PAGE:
His sense of the Caribbean is diverse, embracing the multiformity of its traditions. He uses a pithy and provocative humour to demolish views which are partial or narrow. Here is a voice which is lively and musical, sometimes classical in form, but always energetically demotic in using a diversity of language registers.
In several poems, but most explicitly in ‘Excerpt from 'The Whole Caboodle', Kevyn Arthur opposes the cultural politics of skin for a humanism which does not think: ‘Cogito, ergo sum Aethiops’ and where his grievance against colonialism is that it ‘made me take too long to understand/ that identity is a rudimentary fiction: that England and Barbados are Nowhere/... and we each are the Makers of the song we all sing’ (‘England and Nowhere’).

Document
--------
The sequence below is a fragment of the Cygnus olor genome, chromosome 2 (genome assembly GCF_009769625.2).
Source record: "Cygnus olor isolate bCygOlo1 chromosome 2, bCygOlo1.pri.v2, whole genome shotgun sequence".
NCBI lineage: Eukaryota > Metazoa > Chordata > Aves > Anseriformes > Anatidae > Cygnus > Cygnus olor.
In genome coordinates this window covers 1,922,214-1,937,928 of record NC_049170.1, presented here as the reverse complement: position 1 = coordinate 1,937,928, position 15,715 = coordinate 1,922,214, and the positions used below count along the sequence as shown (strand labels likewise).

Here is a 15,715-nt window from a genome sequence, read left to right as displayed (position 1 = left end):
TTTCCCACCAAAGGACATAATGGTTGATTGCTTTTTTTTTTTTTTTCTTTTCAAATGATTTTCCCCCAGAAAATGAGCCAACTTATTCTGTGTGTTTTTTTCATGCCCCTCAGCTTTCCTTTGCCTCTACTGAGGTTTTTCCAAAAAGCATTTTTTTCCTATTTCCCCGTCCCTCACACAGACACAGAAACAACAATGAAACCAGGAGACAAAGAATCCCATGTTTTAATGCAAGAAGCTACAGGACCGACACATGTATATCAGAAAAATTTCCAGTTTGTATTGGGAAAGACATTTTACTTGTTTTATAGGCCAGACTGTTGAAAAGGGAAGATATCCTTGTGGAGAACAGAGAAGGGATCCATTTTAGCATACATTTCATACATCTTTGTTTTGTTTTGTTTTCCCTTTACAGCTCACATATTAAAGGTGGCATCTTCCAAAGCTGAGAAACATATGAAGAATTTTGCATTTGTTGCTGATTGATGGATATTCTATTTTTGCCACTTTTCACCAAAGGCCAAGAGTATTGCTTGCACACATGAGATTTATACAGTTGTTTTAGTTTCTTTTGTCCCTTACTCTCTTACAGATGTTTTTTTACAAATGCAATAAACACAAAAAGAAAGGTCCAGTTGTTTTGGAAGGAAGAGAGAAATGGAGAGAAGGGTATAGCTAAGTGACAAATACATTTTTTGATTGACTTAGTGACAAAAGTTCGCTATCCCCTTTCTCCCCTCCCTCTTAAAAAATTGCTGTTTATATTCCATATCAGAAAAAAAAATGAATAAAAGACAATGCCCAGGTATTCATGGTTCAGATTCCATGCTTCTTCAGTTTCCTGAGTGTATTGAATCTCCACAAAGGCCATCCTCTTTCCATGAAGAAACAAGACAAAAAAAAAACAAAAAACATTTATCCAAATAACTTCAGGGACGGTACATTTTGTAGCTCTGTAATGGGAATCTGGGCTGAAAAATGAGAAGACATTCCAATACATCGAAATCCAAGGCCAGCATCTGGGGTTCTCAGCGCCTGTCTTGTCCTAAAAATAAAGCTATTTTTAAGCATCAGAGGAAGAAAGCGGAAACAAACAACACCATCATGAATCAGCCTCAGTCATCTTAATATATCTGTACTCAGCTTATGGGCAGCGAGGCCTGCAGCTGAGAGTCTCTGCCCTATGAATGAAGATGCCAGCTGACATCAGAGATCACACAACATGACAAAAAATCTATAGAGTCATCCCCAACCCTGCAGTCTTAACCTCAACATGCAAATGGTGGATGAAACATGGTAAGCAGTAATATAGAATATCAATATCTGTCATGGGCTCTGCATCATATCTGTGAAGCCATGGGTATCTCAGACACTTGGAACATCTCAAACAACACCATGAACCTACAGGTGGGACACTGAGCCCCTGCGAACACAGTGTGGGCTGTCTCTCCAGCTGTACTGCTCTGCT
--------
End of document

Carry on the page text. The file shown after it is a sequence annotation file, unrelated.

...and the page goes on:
'Arthur's observations open up new vistas in the re-exploration of human possibilities... exciting.' - Mario Relich, Lines Review.
'Uses... great rolling, roaring tirades of slang, anger, lust, irony to powerful effect.' - Iron Magazine.
Novelist and poet Kevyn Arthur was born in Barbados in 1942. He has worked as a journalist and as a philosophy lecturer, and currently lives in Virginia.